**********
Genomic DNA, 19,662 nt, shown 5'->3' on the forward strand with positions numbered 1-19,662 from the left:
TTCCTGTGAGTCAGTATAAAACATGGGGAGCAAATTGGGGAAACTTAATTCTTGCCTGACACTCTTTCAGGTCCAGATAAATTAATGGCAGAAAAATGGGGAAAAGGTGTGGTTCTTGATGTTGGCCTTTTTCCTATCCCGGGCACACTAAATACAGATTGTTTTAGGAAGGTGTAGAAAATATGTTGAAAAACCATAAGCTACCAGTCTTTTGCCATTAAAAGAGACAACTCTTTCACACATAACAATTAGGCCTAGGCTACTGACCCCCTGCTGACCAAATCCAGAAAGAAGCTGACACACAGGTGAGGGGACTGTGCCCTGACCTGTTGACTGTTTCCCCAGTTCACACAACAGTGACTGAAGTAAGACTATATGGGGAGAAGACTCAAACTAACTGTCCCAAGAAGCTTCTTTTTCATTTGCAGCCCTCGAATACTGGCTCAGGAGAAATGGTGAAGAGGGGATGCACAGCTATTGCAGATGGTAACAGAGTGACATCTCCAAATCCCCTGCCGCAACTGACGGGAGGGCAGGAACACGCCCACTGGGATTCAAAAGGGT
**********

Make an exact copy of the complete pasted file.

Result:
Genomic DNA, 19,662 nt, shown 5'->3' on the forward strand with positions numbered 1-19,662 from the left:
TTCCTGTGAGTCAGTATAAAACATGGGGAGCAAATTGGGGAAACTTAATTCTTGCCTGACACTCTTTCAGGTCCAGATAAATTAATGGCAGAAAAATGGGGAAAAGGTGTGGTTCTTGATGTTGGCCTTTTTCCTATCCCGGGCACACTAAATACAGATTGTTTTAGGAAGGTGTAGAAAATATGTTGAAAAACCATAAGCTACCAGTCTTTTGCCATTAAAAGAGACAACTCTTTCACACATAACAATTAGGCCTAGGCTACTGACCCCCTGCTGACCAAATCCAGAAAGAAGCTGACACACAGGTGAGGGGACTGTGCCCTGACCTGTTGACTGTTTCCCCAGTTCACACAACAGTGACTGAAGTAAGACTATATGGGGAGAAGACTCAAACTAACTGTCCCAAGAAGCTTCTTTTTCATTTGCAGCCCTCGAATACTGGCTCAGGAGAAATGGTGAAGAGGGGATGCACAGCTATTGCAGATGGTAACAGAGTGACATCTCCAAATCCCCTGCCGCAACTGACGGGAGGGCAGGAACACGCCCACTGGGATTCAAAAGGGT